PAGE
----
Front. Mol. Neurosci., 20 January 2010 | http://dx.doi.org/10.3389/neuro.02.031.2009
Department of Psychiatry and Behavioral Sciences, Stanford University School of Medicine, Palo Alto, CA, USA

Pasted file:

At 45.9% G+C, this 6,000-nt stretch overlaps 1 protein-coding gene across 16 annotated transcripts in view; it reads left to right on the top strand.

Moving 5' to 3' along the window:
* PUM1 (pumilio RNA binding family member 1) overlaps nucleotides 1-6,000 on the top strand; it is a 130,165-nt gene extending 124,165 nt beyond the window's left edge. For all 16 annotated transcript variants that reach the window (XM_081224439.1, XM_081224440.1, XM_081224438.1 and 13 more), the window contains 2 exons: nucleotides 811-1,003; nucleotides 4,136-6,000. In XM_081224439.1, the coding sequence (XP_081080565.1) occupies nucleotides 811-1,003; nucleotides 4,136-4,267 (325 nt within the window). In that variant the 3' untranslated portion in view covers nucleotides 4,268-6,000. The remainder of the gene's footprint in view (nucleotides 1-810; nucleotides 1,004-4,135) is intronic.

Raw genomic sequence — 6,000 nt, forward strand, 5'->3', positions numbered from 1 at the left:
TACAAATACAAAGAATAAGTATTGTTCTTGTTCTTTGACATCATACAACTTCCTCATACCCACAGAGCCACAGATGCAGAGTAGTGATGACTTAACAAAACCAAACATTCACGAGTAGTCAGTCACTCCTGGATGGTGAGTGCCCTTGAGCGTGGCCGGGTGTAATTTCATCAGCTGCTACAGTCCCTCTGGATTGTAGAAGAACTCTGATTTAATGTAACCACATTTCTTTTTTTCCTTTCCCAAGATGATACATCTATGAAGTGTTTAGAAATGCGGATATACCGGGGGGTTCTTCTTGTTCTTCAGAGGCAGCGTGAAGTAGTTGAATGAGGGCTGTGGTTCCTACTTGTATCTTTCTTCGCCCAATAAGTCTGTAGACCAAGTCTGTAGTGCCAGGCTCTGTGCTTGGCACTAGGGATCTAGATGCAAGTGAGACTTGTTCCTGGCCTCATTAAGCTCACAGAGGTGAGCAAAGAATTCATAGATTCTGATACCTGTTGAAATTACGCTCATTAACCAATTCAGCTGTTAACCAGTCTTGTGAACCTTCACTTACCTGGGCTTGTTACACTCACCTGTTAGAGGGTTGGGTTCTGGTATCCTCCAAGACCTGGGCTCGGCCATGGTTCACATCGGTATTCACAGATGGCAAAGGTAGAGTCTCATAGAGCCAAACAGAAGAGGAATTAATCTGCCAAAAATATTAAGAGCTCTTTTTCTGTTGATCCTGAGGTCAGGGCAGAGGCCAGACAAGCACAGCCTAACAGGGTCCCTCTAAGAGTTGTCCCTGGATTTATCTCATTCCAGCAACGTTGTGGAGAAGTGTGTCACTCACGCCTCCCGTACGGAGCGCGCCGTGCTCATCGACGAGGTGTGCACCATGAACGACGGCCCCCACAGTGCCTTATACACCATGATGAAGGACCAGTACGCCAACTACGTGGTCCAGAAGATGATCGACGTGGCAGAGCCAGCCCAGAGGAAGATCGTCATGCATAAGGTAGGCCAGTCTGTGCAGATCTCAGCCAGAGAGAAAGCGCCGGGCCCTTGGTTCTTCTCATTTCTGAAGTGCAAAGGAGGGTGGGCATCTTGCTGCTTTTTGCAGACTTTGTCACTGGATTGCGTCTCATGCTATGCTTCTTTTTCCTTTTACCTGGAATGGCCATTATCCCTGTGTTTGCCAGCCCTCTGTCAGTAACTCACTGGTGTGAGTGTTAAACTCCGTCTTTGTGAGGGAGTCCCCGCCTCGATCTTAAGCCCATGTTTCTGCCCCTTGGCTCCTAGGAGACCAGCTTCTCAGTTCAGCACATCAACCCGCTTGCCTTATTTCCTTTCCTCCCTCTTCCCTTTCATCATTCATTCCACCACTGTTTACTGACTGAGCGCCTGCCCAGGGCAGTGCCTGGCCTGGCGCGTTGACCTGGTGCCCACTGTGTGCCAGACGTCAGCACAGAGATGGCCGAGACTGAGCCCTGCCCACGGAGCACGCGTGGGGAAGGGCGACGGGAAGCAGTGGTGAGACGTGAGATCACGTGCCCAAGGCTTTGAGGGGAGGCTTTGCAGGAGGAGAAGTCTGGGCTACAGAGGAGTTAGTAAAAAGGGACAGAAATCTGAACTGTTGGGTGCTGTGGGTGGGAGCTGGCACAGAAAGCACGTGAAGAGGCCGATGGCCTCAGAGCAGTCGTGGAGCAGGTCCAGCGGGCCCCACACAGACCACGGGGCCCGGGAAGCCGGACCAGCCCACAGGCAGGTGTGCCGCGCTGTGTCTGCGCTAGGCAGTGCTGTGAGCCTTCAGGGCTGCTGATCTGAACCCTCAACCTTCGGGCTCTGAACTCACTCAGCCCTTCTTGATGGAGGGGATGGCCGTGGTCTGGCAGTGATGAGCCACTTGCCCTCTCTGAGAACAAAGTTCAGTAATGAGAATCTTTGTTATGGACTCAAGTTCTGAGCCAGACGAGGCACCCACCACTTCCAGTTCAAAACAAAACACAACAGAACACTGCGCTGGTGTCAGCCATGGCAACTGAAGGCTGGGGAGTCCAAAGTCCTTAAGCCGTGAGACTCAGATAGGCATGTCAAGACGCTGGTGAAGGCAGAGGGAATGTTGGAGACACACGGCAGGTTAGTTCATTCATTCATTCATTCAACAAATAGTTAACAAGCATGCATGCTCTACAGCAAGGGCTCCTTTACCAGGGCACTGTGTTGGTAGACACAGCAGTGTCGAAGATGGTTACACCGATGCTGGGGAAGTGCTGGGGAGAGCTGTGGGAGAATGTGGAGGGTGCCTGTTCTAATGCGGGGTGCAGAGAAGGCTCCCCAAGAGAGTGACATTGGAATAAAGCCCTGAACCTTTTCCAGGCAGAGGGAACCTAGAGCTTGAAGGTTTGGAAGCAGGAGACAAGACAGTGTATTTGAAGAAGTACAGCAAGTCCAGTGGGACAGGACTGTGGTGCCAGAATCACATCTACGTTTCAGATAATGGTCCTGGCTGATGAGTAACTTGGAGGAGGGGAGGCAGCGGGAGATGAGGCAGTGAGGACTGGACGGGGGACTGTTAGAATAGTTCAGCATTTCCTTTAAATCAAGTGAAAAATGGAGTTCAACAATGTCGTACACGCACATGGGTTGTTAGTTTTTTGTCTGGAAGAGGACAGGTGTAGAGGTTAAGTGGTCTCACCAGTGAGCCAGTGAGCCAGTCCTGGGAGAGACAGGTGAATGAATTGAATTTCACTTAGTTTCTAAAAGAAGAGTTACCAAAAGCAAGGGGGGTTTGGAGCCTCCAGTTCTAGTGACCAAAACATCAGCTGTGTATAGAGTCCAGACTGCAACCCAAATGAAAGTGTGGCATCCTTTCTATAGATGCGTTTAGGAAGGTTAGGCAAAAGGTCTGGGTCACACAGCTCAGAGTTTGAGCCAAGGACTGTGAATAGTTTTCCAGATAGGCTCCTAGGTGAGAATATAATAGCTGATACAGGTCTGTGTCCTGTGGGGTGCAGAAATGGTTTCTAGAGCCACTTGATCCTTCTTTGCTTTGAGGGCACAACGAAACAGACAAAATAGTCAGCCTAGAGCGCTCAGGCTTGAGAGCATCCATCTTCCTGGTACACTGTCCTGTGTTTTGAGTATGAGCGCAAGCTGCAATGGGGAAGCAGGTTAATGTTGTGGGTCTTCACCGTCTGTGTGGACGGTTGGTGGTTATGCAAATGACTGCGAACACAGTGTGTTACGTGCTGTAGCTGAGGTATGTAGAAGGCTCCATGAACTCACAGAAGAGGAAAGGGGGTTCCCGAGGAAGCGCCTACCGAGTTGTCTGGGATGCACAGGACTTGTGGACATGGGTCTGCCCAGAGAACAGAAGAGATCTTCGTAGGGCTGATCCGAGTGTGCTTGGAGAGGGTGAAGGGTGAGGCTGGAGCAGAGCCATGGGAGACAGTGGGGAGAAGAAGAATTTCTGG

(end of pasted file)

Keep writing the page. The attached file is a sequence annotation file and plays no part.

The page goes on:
How does the brain regulate the sleep–wake cycle? What are the temporal codes of sleep- and wake-promoting neural circuits? How do these circuits interact with each other across the light/ dark cycle? Over the past few decades, many studies from a variety of disciplines have made substantial progress in answering these fundamental questions. For example, neurobiologists and basal forebrain. Sleep-promoting circuits have been found in the preoptic area and hypothalamus. One of the greatest challenges in recent years has been to selectively record and manipulate these sleep–wake centers in vivo with high spatial and temporal resolution. Recent developments in microbial opsin-based neuromodulation tools, collectively referred to as “optogenetics,” have provided a novel method to demonstrate causal links between neural activity and specifi c behaviors. Here, we propose to use optogenetics as a fundamental tool to probe the necessity, suffi ciency, and connectivity of defi ned neural circuits in the regulation of sleep and wakefulness.